Charles Augustus Perkins

Charlie Perkins: An adventurer and remarkable Canadian

Charles Augustus Perkins led a life many would only dream about

CHARLES AUGUSTUS

PERKINS

1912 – 2012

 

In Beirut, Lebanon, in December 1965, world-traveler Charlie Perkins and his wife Joyce waited in their camper van for the birth of their only child. It was but one episode in the life of a remarkable Canadian. Lawyer, author, RCAF fighter pilot, magistrate, adventurer, raconteur, Sooke politician, Charlie answered to all of these.

Born in Calgary in 1912, his childhood was spent in Kerrisdale, Vancouver. When he was 11-years-old  the family moved to Prince George, where his businessman dad went into lumbering. In 1937 he graduated in law from the University of Alberta, in Edmonton, where he was a Phi Delta Theta.

In those frontier days Edmonton was a gateway to the north. Gold mines were opening up in Yellowknife, and in 1938 Charlie was invited to join in the adventure. As the first lawyer to practice in the Northwest Territories, he was offered government work tending to business throughout the region. He treasured this opportunity to see the north. Appointed stipendiary magistrate, he served until 1941.

Two things Charlie identified immediately. One, the need for a newspaper. He and a friend purchased a typewriter and a hand-cranked multigraph machine, setting up shop in a tent. The other problem was plumbing. The frontier village operated with outdoor privies, but there was no public privy. He observed that inbound flights to Yellowknife would see frantic disembarking passengers running to backyard privies, with the result that homeowners began locking them. Possibly this was Charlie’s first public service, getting volunteers together to construct a public facility.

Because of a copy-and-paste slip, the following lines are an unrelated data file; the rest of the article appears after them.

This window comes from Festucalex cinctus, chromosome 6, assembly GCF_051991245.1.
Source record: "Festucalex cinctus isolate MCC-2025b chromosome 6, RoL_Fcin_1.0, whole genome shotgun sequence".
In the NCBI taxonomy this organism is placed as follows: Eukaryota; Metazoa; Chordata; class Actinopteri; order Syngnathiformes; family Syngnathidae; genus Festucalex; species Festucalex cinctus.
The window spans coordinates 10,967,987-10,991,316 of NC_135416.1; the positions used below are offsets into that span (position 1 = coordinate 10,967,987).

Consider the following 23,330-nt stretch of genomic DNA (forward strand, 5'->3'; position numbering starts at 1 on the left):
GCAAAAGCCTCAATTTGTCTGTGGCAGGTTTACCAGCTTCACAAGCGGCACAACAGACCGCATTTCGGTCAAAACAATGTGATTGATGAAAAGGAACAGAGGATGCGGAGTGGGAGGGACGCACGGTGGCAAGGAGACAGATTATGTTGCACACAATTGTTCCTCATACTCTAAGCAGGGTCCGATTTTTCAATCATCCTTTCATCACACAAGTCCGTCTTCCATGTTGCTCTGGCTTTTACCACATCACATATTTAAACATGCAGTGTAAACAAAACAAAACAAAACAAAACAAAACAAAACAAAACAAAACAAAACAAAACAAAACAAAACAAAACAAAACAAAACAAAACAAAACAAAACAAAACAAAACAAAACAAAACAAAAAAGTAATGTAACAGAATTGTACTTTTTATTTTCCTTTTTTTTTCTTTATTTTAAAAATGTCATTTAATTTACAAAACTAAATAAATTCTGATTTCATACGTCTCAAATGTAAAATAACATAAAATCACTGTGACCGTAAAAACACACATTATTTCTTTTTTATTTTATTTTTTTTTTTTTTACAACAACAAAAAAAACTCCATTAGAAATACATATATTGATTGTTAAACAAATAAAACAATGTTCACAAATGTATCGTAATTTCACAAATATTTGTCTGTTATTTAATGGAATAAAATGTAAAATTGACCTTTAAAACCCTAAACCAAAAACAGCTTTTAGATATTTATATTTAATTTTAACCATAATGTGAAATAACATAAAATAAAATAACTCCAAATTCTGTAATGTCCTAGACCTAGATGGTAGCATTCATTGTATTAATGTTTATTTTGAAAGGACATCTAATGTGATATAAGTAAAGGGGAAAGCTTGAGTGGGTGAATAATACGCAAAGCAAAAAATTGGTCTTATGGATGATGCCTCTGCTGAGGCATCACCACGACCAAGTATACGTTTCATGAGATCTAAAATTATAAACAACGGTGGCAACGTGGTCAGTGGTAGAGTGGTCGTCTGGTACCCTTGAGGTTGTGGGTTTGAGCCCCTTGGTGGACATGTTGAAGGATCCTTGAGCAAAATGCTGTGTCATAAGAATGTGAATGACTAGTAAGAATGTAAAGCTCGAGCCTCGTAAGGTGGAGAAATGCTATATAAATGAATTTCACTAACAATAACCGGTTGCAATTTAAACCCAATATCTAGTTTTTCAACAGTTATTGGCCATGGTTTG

When World War II darkened the skies, Charlie joined the RCAF. As a pilot, he flew missions over the Atlantic, out of Gander, Newfoundland. After the war, he went on the staff of Veterans’ Affairs, where he helped settle returning servicemen into their new lives and opportunities. He remained there until 1962, when his wanderlust got the better of him.

He and his new wife Joyce headed for New Zealand and the South Pacific. His first published book was Fiji, Many Flowering Islands. When the couple was in Lebanon, he wrote Molly about the St. Bernard that had been his companion in his Prince George youth; this book continued to bring him royalties for several decades, even into the last month of his life.

Their five-year odyssey took the couple to India, Afghanistan, Turkey, Russia and England. With guides, they traversed the Khyber Pass. With the birth of their daughter, however, their thoughts turned back to Canada. In 1967 they found a place on West Coast Road in Sooke, where they could garden and putter to their hearts’ content.

With their background of world travels and interest in humanity, the Perkins’ home became a social center for many gatherings during the next 20 years. Charlie also enjoyed fishing, and kept a small boat. Travel kept calling them, though, and with daughter Laurel added, the couple made several more world trips, including Japan and South America.